It’s not unusual for artists to have their moment after death, but to have their moment at the moment of death? This is the case for Etel Adnan, the inspiring artist-writer who died this winter at the age of 96. As her audience, many of us are just beginning to uncover her richly productive career, which spanned several decades and embodied a wide range of media, including paintings, drawings, films, tapestries, prose, poetry, and accordion-fold art books. She worked quietly and prolifically across continents and languages.
It is surprising that Adnan’s visual art, until recently, has been largely overlooked; the art critic Hans Ulrich Obrist praises her as “one of the most influential artists of the 21st century.” That attention has landed with her current Guggenheim Museum exhibition, “Etel Adnan: Light’s New Measure,” closing January 10, and two Galerie Lelong & Co. exhibitions (on view simultaneously at their New York City and Paris galleries, starting this month). The Lelong exhibitions, both titled “Discovery of Immediacy,” feature Adnan’s monochromatic still-life paintings.
Etel Adnan was born in Beirut in 1925, was schooled in the 1950s at the Sorbonne and Harvard, and then moved to Northern California to teach philosophy. Soon after, she began painting while also immersing herself deeply in writing. Her 1977 novel on the civil war in Lebanon, Sitt Marie Rose, is considered one of the great literary works on the subject. She is the author of dozens of books in English, French, and Arabic, and has been highly esteemed among poets for decades.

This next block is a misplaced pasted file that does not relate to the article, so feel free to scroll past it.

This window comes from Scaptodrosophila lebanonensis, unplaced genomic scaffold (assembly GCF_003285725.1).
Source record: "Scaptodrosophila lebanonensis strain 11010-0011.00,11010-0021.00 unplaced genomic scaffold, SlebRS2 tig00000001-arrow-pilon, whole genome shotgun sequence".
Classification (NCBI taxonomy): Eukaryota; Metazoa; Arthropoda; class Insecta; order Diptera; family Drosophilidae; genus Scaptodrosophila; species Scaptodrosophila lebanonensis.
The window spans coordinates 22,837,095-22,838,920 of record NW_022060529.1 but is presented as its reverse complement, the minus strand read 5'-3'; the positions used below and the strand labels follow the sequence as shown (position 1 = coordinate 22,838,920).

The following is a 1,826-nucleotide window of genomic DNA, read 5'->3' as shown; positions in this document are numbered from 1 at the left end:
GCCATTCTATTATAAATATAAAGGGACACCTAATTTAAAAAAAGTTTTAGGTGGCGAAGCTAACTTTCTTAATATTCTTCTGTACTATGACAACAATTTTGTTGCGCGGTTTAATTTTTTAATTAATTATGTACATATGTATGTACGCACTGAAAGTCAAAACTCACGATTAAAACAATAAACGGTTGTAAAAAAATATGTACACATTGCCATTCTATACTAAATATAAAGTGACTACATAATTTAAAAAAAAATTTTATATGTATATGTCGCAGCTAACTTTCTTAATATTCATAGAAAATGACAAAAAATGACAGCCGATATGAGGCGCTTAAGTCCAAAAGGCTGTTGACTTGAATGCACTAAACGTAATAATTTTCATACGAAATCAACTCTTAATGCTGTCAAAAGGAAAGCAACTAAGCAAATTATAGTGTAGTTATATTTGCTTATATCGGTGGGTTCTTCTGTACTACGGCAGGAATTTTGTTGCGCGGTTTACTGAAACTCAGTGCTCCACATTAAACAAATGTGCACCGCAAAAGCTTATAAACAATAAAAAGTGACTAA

Adnan’s paintings are known for their densely textured, vibrant colors, the paint having been applied directly to the canvas with a palette knife. The intense relationship between abstraction and representation is prominent. Adnan’s interwoven themes of war, love, self-imposed exile, and feminism often rhyme with the themes of natural phenomena: mountains, seascapes, sky. Her art is a reminder of all that is human, even in the face of trauma.
“Poetry has nothing to do with words,” she wrote, “but it needs them.” Recognizing the nuance of this claim is a useful key to unpacking Adnan’s oeuvre. There is a democracy in her use of materials—words, paint, textiles, film. They are all equals in contributing to a vision where the natural world resonates as a calming force against the catastrophes of war, injustice, and displacement. Even death itself is realized through the natural world, as evidenced at the end of one of her greatest poems, “The Spring Flowers Own”(1990): “A butterfly came to die / between two stones / at the foot of the Mountain / the mountain shed shadows / over it / to cover the secret of / death.” —Robert Fitterman
“Etel Adnan: Light’s New Measure” is on now at the Guggenheim Museum in New York
“Discovery of Immediacy” is on now across Galerie Lelong & Co.’s New York and Paris spaces